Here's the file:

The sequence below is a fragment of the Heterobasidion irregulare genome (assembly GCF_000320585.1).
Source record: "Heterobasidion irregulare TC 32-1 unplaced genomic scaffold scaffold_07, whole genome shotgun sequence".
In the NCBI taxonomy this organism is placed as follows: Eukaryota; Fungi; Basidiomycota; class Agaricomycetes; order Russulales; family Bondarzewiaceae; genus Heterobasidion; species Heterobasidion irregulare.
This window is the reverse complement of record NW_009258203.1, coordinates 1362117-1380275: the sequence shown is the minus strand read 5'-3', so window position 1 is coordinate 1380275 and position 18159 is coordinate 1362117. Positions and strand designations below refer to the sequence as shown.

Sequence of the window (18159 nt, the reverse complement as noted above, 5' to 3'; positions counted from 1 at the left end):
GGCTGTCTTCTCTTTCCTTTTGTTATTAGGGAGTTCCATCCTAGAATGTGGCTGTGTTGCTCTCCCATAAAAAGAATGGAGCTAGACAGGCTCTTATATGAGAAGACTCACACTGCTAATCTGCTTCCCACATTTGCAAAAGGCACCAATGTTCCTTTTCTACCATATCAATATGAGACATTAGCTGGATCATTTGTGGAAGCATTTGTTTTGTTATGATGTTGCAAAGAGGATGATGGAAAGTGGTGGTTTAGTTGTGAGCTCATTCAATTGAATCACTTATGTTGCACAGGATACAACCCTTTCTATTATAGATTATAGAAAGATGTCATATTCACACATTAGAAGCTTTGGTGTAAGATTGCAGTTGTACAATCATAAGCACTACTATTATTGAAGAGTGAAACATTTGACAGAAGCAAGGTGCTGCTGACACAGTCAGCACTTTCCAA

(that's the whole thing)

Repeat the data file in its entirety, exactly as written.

The sequence below is a fragment of the Heterobasidion irregulare genome (assembly GCF_000320585.1).
Source record: "Heterobasidion irregulare TC 32-1 unplaced genomic scaffold scaffold_07, whole genome shotgun sequence".
In the NCBI taxonomy this organism is placed as follows: Eukaryota; Fungi; Basidiomycota; class Agaricomycetes; order Russulales; family Bondarzewiaceae; genus Heterobasidion; species Heterobasidion irregulare.
This window is the reverse complement of record NW_009258203.1, coordinates 1362117-1380275: the sequence shown is the minus strand read 5'-3', so window position 1 is coordinate 1380275 and position 18159 is coordinate 1362117. Positions and strand designations below refer to the sequence as shown.

Sequence of the window (18159 nt, the reverse complement as noted above, 5' to 3'; positions counted from 1 at the left end):
GGCTGTCTTCTCTTTCCTTTTGTTATTAGGGAGTTCCATCCTAGAATGTGGCTGTGTTGCTCTCCCATAAAAAGAATGGAGCTAGACAGGCTCTTATATGAGAAGACTCACACTGCTAATCTGCTTCCCACATTTGCAAAAGGCACCAATGTTCCTTTTCTACCATATCAATATGAGACATTAGCTGGATCATTTGTGGAAGCATTTGTTTTGTTATGATGTTGCAAAGAGGATGATGGAAAGTGGTGGTTTAGTTGTGAGCTCATTCAATTGAATCACTTATGTTGCACAGGATACAACCCTTTCTATTATAGATTATAGAAAGATGTCATATTCACACATTAGAAGCTTTGGTGTAAGATTGCAGTTGTACAATCATAAGCACTACTATTATTGAAGAGTGAAACATTTGACAGAAGCAAGGTGCTGCTGACACAGTCAGCACTTTCCAA